The opposing position is when someone is uncomfortable it’s their own responsibility to deal with that feeling. This is the stuff individuals have to work through with their partner/spouse. These are the topics and obstacles we have to explore in order to have sexual integrity. Does my porn watching affect my relationship? How does my partner feel about me watching porn? How do they feel about me masturbating? How will we as a couple compromise our sexualities including and respecting each other?

Many are being labeled sex addicts or porn addicts solely by their partners feeling uncomfortable with some aspect of their sexual expression. As opposed to discussing, respecting, accepting, and compromising and seeking support and help. Taking personal responsibility for one’s self is part of integrity. Taking responsibility for your sexual expression, self esteem and staying true to self are all parts of sexual integrity.



Sexual Health Matters

I recently finished a year long comprehensive program at the University of Michigan focusing on sexual health as it relates and presents in psychotherapy. I am so amazed at some of the work people are doing regarding pelvic pain, attachment, trauma, intimacy and desire, sexual performance and specifically how it relates to relationships and helping couples come together and understand how their intimacy and sexual health is impacted.

June is Men’s Health Month: The purpose is to heighten the awareness of preventable health problems and encourage early detection and treatment of disease among men and boys. This month gives healthcare providers, public policy makers, the media, and individuals an opportunity to encourage men and boys to seek regular medical advice and early treatment for disease and injury.

We are so used to not talking about anything related to sexual health we have done ourselves, and our children a disservice. One of the analogies I often use with clients is, “if your hand wasn’t working you’d go ask for help, right?” They always respond affirmatively. Why is it that we are so embarrassed to talk to doctors about our sexual health. Compounding the problem is doctors aren’t given adequate training on sexual health. Some of the work I do is basic education. Then together we explore and have conversations about how not being able to talk about sexual health has prevented couples from fully understanding the dynamics of the intimacy issues they often face through different stages of their lives.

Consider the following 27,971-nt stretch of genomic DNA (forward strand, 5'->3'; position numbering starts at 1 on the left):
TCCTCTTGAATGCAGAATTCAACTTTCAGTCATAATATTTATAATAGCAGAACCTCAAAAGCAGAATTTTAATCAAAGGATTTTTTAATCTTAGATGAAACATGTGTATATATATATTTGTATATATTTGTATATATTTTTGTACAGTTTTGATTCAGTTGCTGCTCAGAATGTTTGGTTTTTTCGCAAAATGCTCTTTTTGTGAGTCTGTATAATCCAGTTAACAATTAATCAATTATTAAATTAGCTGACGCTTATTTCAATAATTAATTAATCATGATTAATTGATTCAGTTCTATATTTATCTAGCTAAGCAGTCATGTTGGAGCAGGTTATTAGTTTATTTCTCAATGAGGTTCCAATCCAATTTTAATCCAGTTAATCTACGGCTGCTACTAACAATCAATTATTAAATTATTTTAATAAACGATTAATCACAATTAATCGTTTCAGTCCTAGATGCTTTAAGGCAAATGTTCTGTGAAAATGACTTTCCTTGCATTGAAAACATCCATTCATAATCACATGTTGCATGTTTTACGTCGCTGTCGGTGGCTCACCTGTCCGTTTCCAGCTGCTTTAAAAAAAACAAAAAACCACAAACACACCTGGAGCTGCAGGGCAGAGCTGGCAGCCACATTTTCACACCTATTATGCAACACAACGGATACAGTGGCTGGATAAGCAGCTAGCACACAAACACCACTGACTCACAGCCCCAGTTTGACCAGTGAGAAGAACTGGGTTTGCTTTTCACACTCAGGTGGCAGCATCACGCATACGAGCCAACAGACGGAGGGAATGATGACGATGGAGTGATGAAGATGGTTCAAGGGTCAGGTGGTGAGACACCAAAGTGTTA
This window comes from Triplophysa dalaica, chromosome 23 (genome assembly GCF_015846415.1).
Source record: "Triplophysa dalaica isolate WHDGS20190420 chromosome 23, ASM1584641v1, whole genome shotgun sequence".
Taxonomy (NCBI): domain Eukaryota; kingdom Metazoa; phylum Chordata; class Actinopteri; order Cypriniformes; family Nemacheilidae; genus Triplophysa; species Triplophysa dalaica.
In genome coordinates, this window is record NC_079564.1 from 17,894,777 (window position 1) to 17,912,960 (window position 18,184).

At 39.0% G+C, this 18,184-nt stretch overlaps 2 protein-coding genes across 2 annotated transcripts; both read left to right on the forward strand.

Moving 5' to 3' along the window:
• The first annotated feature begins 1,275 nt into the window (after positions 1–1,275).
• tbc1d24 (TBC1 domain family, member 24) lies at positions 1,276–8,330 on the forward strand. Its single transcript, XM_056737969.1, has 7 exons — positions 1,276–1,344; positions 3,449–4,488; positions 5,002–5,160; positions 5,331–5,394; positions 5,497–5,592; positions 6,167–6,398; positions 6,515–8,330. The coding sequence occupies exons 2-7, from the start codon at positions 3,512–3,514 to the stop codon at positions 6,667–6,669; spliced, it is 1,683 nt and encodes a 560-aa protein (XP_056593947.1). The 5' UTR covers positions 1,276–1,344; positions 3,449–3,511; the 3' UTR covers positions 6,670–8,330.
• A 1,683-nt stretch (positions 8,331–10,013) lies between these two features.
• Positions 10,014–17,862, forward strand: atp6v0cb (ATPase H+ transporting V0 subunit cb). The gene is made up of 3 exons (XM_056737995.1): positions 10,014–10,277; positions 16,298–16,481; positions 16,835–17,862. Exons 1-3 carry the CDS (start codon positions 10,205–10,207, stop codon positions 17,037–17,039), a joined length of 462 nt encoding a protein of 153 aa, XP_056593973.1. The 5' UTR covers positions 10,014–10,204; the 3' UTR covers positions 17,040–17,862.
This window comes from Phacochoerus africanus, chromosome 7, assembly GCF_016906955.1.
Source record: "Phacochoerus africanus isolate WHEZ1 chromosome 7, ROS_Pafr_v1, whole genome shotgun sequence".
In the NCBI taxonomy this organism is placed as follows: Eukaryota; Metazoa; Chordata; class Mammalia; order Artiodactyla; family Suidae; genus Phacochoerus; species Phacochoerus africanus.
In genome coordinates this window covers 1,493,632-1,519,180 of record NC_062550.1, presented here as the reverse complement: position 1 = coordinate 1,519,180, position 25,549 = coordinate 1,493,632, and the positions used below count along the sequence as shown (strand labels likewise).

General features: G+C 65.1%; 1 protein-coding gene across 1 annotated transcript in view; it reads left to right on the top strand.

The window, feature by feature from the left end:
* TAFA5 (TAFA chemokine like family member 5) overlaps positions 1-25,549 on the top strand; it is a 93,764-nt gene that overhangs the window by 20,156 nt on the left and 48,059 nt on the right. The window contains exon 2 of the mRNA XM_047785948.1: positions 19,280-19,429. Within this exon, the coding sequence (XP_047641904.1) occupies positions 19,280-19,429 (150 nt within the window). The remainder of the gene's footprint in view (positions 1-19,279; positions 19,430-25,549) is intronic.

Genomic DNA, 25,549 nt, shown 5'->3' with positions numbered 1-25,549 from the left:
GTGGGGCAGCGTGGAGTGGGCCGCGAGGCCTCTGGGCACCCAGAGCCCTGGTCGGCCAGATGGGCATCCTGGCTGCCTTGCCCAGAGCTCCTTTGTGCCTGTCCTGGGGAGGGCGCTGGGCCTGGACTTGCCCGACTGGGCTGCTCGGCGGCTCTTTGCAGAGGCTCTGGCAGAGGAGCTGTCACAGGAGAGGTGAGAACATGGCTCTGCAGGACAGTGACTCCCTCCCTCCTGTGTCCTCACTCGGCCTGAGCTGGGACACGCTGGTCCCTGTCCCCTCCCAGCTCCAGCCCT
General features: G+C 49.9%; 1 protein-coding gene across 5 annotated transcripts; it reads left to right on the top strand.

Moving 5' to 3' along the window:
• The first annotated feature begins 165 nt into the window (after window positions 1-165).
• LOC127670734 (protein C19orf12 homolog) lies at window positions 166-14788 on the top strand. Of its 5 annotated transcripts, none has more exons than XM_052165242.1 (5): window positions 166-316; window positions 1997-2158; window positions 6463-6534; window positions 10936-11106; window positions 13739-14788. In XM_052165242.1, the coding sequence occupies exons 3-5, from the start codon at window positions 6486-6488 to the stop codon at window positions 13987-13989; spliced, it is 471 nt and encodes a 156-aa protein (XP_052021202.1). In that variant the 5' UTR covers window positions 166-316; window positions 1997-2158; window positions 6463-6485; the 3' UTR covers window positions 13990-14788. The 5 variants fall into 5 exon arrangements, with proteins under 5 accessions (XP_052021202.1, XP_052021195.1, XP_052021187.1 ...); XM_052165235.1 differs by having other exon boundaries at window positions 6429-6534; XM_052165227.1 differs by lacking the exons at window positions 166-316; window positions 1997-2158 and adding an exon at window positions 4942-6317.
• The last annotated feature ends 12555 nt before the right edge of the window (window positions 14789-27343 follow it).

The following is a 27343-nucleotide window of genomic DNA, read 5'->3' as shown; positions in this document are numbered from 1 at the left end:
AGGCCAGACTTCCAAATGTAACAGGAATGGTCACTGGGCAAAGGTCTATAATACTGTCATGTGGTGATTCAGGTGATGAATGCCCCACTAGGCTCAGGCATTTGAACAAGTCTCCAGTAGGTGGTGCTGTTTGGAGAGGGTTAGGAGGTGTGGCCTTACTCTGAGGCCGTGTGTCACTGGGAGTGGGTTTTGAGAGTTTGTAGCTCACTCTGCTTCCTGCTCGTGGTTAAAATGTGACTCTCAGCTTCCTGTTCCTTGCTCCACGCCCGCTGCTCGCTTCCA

Feel free to reach out to me to maybe set up time to discuss where you and your partner are. So during this month of men’s health I want to talk to the ladies. You know your man really doesn’t want to talk to anyone about feelings especially about sex. But what would your relationship look like if together we can get him to open up and be more comfortable sharing what he is thinking and what he is feeling.

Feel free to reach out to me at:


Sex Therapy: Is it for you?

I recently came across an article I thought was really well written.  Here are some of the highlights:

Many couples find it hard to fit sex into their busy schedules. And it is perfectly normal for people to go through periods when they are just not in the mood for love making. However, if you lack desire for sex for emotional or physical reasons, you may want to consider sex therapy.